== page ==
You might think it difficult for a male writer to accurately portray the struggles of women in a medieval world like that of Game of Thrones. If you look closely, though, Game of Thrones does a masterful job of showing how women–especially strong women–struggle to find their way in a male-dominated society. The series shows us at least three different ways strong women deal with their roles, demonstrates how difficult it is for all of them, and yet somehow still has most of them appear strong and heroic.
Some of the series’ female characters take on the traditional roles of women in such a world. Sansa Stark, for example, wants very much to be a traditional “lady,” but learns quickly that as such, she will be manipulated by men and more ambitious women. She quickly becomes disillusioned. Lysa Arryn also is more of a traditional lady, spending almost all her energy over-mothering her son Jon and not taking on important issues a lady in charge must face. She pays for it with her life. Sansa, however, shows an inner strength that allows her to survive despite being caught in the midst of a civil war.
Other female characters in GoT completely discard their feminine trappings and paint themselves as men. Brienne of Tarth is a soldier who is often mistaken for a man at first glance, and who frequently refers to herself as “no lady.” Yara Greyjoy (Asha in the books) is another warrior maid, a ship captain whose crew follows her, but whose countrymen don’t take her seriously as a woman or a leader. Even tomboy Arya Stark tosses aside most “girlish” things by training to fight instead of doing more girly things. It is a difficult thing, but she even poses as a boy for a long time, hiding her true identity to survive. Game of Thrones portrays all three as strong, vital, even heroic women who simply don’t fit in either gender, and are thus stuck in limbo between the two.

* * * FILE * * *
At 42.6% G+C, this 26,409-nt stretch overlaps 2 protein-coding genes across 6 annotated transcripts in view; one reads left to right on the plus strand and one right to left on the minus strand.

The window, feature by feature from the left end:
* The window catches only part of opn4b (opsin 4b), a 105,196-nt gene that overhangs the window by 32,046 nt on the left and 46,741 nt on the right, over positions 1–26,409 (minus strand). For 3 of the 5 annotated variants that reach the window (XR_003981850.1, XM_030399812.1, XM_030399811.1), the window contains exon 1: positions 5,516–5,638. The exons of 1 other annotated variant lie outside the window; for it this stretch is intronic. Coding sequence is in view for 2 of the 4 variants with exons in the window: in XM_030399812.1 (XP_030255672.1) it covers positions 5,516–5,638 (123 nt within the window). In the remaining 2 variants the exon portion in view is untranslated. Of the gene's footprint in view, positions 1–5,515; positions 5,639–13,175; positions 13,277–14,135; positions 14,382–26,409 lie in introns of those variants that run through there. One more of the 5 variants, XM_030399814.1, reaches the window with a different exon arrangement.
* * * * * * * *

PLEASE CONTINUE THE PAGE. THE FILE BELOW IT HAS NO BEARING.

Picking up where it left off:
Finally, the most powerful women–like Catelyn Stark, Cersei Lannister, and Dany Targaryen–embrace both their feminine roles and their more male-dominated ones, trying to be the best in both. Martin shows how this is difficult in all three. Cat finds herself torn between being a mother and leader, and makes more than one rash decision on a mother’s emotion rather than logic. Cersei–always trying to prove she’s as good as her brother–also struggles with her roles as mother and queen. Dany, who bucks all Dothraki tradition to lead a Khalasar, faces resistance from the men around her, as well as numerous attempts at manipulation and unwanted romantic advances. Still, these three women are arguably the strongest, most influential in the stories, showing that only be embracing both can women in such a world shape events.
So through Game of Thrones, Martin proves that he can not only write well about a woman’s struggles in such a world, but that he can also do so while still showing them as strong, educated, and often heroic.